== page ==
TOWARD A NEW CENTURY, 1953-87
Political parties had begun to revive almost immediately after the occupation began. Left-wing organizations, such as the Japan Socialist Party and the Japan Communist Party, quickly reestablished themselves, as did various conservative parties. The old Seiyokai and Rikken Minseito came back as, respectively, the Liberal Party (Nihon Jiyuto) and the Japan Progressive Party (Nihon Shimpoto). The first postwar elections were held in 1946 (women were given the franchise for the first time), and the Liberal Party's vice president, Yoshida Shigeru (1878-1967), became prime minister. For the 1947 elections, anti-Yoshida forces left the Liberal Party and joined forces with the Progressive Party to establish the new Democratic Party (Minshuto). This divisiveness in conservative ranks gave a plurality to the Japan Socialist Party, which was allowed to form a cabinet, which lasted less than a year. Thereafter, the socialist party steadily declined in its electoral successes. After a short period of Democratic Party administration, Yoshida returned in late 1948 and continued to serve as prime minister until 1954.
Even before Japan regained full sovereignty, the government had rehabilitated nearly 80,000 people who had been purged, many of whom returned to their former political and government positions. A debate over limitations on military spending and the sovereignty of the emperor ensued, contributing to the great reduction in the Liberal Party's majority in the first postoccupation elections (October 1952). After several reorganizations of the armed forces, in 1954 the Self-Defense Forces were established under a civilian director. Cold War realities and the hot war in nearby Korea also contributed significantly to the United States-influenced economic redevelopment, the suppression of communism, and the discouragement of organized labor in Japan during this period.
Continual fragmentation of parties and a succession of minority governments led conservative forces to merge the Liberal Party (Jiyuto) with the Japan Democratic Party (Nihon Minshuto), an offshoot of the earlier Democratic Party, to form the Liberal Democratic Party (Jiyu-Minshuto; LDP) in November 1955. This party continuously held power from 1955 through 1993, when it was replaced by a new minority government. LDP leadership was drawn from the elite who had seen Japan through the defeat and occupation; it attracted former bureaucrats, local politicians, businessmen, journalists, other professionals, farmers, and university graduates. In October 1955, socialist groups reunited under the Japan Socialist Party, which emerged as the second most powerful political force. It was followed closely in popularity by the Komeito (Clean Government Party), founded in 1964 as the political arm of the Soka Gakkai (Value Creation Society), a lay organization of the Buddhist sect Nichiren Shoshu. The Komeito emphasized traditional Japanese beliefs and attracted urban laborers, former rural residents, and many women. Like the Japan Socialist Party, it favored the gradual modification and dissolution of the JapanUnited States Mutual Security Assistance Pact.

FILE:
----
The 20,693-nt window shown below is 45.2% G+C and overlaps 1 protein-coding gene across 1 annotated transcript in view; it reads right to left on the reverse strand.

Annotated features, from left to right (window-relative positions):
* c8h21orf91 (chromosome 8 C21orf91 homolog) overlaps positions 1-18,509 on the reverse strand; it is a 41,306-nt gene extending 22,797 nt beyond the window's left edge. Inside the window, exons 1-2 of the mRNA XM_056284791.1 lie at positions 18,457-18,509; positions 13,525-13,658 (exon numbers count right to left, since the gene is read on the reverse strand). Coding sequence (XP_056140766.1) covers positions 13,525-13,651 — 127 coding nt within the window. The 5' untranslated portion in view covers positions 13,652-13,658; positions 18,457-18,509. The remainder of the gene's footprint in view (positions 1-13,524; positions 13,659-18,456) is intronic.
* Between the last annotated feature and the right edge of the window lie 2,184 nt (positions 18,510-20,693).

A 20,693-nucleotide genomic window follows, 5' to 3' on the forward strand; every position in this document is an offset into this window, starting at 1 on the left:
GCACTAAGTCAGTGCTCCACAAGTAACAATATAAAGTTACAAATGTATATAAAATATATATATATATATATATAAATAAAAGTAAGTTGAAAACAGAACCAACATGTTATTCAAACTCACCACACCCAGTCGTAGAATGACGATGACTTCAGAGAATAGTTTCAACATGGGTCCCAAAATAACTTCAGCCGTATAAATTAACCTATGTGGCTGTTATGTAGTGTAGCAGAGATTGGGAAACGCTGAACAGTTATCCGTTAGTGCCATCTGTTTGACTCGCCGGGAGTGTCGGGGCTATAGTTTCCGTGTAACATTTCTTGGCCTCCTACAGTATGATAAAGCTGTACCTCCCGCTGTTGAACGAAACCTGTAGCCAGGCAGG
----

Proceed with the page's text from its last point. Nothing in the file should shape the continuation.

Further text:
Japan's biggest postwar political crisis took place in 1960 over the revision of the Japan-United States Mutual Security Assistance Pact. As the new Treaty of Mutual Cooperation and Security was concluded, which renewed the United States role as military protector of Japan, massive street protests and political upheaval occurred, and the cabinet resigned a month after the Diet's ratification of the treaty. Thereafter, political turmoil subsided. Japanese views of the United States, after years of mass protests over nuclear armaments and the mutual defense pact, improved by 1972, with the reversion of United States-occupied Okinawa to Japanese sovereignty and the winding down of the Second Indochina War (1954-75).
Japan had reestablished relations with the Republic of China after World War II, and cordial relations were maintained with the nationalist government when it was exiled to Taiwan, a policy that won Japan the enmity of the People's Republic of China, which was established in 1949. After the general warming of relations between China and Western countries, especially the United States, which shocked Japan with its sudden rapprochement with Beijing in 1971, Tokyo established relations with Beijing in 1972. Close cooperation in the economic sphere followed.
Japan's relations with the Soviet Union continued to be problematic long after the war. The main object of dispute was the Soviet occupation of what Japan calls its Northern Territories, the two most southerly islands in the Kurils (Etorofu and Kunashiri) and Shikotan and the Habomai Islands (northeast of Hokkaido), which were seized by the Soviet Union in the closing days of World War II.
Economic Achievements and the Liberal Democratic Party
Throughout the postwar period, Japan's economy continued to boom, with results far outstripping expectations. Japan rapidly caught up with the West in foreign trade, gross national product, and general quality of life. These achievements were underscored by the 1964 Tokyo Olympic Games and the Osaka International Exposition (Expo '70) world's fair in 1970.